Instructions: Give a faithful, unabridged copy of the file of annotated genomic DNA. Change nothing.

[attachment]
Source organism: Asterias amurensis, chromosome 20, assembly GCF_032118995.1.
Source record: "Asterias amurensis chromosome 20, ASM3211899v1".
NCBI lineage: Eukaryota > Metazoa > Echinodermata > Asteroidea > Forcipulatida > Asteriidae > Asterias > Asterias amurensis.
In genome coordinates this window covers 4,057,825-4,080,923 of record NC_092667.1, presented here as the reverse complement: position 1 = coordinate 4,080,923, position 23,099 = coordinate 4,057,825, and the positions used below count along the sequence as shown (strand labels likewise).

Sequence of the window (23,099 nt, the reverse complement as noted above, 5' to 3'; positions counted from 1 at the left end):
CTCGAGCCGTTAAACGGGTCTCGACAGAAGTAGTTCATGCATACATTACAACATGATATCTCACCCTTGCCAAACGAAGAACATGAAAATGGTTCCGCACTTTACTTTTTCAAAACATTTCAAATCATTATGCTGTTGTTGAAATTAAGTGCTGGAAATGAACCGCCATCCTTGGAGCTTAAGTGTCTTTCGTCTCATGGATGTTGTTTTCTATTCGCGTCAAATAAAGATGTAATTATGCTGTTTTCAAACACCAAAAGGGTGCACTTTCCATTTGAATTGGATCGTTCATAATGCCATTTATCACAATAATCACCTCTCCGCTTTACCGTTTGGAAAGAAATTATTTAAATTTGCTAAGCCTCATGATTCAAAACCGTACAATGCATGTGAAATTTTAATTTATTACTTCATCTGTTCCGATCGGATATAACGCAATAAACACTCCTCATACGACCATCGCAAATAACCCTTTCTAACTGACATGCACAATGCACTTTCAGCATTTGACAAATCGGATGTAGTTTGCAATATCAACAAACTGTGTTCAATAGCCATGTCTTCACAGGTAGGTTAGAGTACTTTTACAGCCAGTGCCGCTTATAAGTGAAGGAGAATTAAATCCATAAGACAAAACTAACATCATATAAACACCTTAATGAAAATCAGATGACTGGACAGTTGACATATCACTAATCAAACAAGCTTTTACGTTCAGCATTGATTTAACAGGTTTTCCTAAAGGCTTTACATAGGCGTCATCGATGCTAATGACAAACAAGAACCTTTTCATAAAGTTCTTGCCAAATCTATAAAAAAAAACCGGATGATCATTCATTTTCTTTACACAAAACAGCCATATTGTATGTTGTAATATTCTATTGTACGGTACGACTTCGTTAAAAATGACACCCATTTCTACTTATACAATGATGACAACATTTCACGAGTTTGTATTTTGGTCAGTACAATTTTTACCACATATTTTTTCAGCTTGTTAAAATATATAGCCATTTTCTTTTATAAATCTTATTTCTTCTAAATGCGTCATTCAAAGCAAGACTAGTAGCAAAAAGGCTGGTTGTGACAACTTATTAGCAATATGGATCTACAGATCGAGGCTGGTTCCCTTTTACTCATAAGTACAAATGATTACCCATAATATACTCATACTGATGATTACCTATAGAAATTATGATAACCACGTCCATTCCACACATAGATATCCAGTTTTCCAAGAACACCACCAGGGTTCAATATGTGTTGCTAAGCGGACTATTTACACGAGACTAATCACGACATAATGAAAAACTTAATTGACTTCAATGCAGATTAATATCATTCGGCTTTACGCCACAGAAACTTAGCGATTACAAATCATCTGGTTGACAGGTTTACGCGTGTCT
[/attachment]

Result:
Source organism: Asterias amurensis, chromosome 20, assembly GCF_032118995.1.
Source record: "Asterias amurensis chromosome 20, ASM3211899v1".
NCBI lineage: Eukaryota > Metazoa > Echinodermata > Asteroidea > Forcipulatida > Asteriidae > Asterias > Asterias amurensis.
In genome coordinates this window covers 4,057,825-4,080,923 of record NC_092667.1, presented here as the reverse complement: position 1 = coordinate 4,080,923, position 23,099 = coordinate 4,057,825, and the positions used below count along the sequence as shown (strand labels likewise).

Sequence of the window (23,099 nt, the reverse complement as noted above, 5' to 3'; positions counted from 1 at the left end):
CTCGAGCCGTTAAACGGGTCTCGACAGAAGTAGTTCATGCATACATTACAACATGATATCTCACCCTTGCCAAACGAAGAACATGAAAATGGTTCCGCACTTTACTTTTTCAAAACATTTCAAATCATTATGCTGTTGTTGAAATTAAGTGCTGGAAATGAACCGCCATCCTTGGAGCTTAAGTGTCTTTCGTCTCATGGATGTTGTTTTCTATTCGCGTCAAATAAAGATGTAATTATGCTGTTTTCAAACACCAAAAGGGTGCACTTTCCATTTGAATTGGATCGTTCATAATGCCATTTATCACAATAATCACCTCTCCGCTTTACCGTTTGGAAAGAAATTATTTAAATTTGCTAAGCCTCATGATTCAAAACCGTACAATGCATGTGAAATTTTAATTTATTACTTCATCTGTTCCGATCGGATATAACGCAATAAACACTCCTCATACGACCATCGCAAATAACCCTTTCTAACTGACATGCACAATGCACTTTCAGCATTTGACAAATCGGATGTAGTTTGCAATATCAACAAACTGTGTTCAATAGCCATGTCTTCACAGGTAGGTTAGAGTACTTTTACAGCCAGTGCCGCTTATAAGTGAAGGAGAATTAAATCCATAAGACAAAACTAACATCATATAAACACCTTAATGAAAATCAGATGACTGGACAGTTGACATATCACTAATCAAACAAGCTTTTACGTTCAGCATTGATTTAACAGGTTTTCCTAAAGGCTTTACATAGGCGTCATCGATGCTAATGACAAACAAGAACCTTTTCATAAAGTTCTTGCCAAATCTATAAAAAAAAACCGGATGATCATTCATTTTCTTTACACAAAACAGCCATATTGTATGTTGTAATATTCTATTGTACGGTACGACTTCGTTAAAAATGACACCCATTTCTACTTATACAATGATGACAACATTTCACGAGTTTGTATTTTGGTCAGTACAATTTTTACCACATATTTTTTCAGCTTGTTAAAATATATAGCCATTTTCTTTTATAAATCTTATTTCTTCTAAATGCGTCATTCAAAGCAAGACTAGTAGCAAAAAGGCTGGTTGTGACAACTTATTAGCAATATGGATCTACAGATCGAGGCTGGTTCCCTTTTACTCATAAGTACAAATGATTACCCATAATATACTCATACTGATGATTACCTATAGAAATTATGATAACCACGTCCATTCCACACATAGATATCCAGTTTTCCAAGAACACCACCAGGGTTCAATATGTGTTGCTAAGCGGACTATTTACACGAGACTAATCACGACATAATGAAAAACTTAATTGACTTCAATGCAGATTAATATCATTCGGCTTTACGCCACAGAAACTTAGCGATTACAAATCATCTGGTTGACAGGTTTACGCGTGTCT